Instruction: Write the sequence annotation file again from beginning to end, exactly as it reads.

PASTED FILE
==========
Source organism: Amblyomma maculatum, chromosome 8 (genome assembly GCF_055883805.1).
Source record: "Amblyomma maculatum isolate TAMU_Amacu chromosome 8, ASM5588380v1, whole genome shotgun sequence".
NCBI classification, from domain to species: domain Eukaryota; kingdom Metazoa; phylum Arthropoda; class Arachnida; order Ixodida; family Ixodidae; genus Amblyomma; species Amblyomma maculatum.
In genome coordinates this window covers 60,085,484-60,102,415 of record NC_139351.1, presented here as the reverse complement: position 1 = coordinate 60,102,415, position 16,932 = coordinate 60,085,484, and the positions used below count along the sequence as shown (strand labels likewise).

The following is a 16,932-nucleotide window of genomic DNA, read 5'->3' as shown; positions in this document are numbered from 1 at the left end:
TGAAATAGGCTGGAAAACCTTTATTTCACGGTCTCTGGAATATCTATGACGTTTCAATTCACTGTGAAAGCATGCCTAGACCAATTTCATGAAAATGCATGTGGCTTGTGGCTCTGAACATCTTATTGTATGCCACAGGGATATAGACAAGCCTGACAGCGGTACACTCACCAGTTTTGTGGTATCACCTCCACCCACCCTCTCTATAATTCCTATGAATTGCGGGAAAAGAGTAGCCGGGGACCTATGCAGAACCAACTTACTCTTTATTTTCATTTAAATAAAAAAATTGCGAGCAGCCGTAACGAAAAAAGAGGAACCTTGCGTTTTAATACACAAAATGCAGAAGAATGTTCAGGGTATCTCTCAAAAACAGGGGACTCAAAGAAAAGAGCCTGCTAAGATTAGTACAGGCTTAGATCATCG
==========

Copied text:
Source organism: Amblyomma maculatum, chromosome 8 (genome assembly GCF_055883805.1).
Source record: "Amblyomma maculatum isolate TAMU_Amacu chromosome 8, ASM5588380v1, whole genome shotgun sequence".
NCBI classification, from domain to species: domain Eukaryota; kingdom Metazoa; phylum Arthropoda; class Arachnida; order Ixodida; family Ixodidae; genus Amblyomma; species Amblyomma maculatum.
In genome coordinates this window covers 60,085,484-60,102,415 of record NC_139351.1, presented here as the reverse complement: position 1 = coordinate 60,102,415, position 16,932 = coordinate 60,085,484, and the positions used below count along the sequence as shown (strand labels likewise).

The following is a 16,932-nucleotide window of genomic DNA, read 5'->3' as shown; positions in this document are numbered from 1 at the left end:
TGAAATAGGCTGGAAAACCTTTATTTCACGGTCTCTGGAATATCTATGACGTTTCAATTCACTGTGAAAGCATGCCTAGACCAATTTCATGAAAATGCATGTGGCTTGTGGCTCTGAACATCTTATTGTATGCCACAGGGATATAGACAAGCCTGACAGCGGTACACTCACCAGTTTTGTGGTATCACCTCCACCCACCCTCTCTATAATTCCTATGAATTGCGGGAAAAGAGTAGCCGGGGACCTATGCAGAACCAACTTACTCTTTATTTTCATTTAAATAAAAAAATTGCGAGCAGCCGTAACGAAAAAAGAGGAACCTTGCGTTTTAATACACAAAATGCAGAAGAATGTTCAGGGTATCTCTCAAAAACAGGGGACTCAAAGAAAAGAGCCTGCTAAGATTAGTACAGGCTTAGATCATCG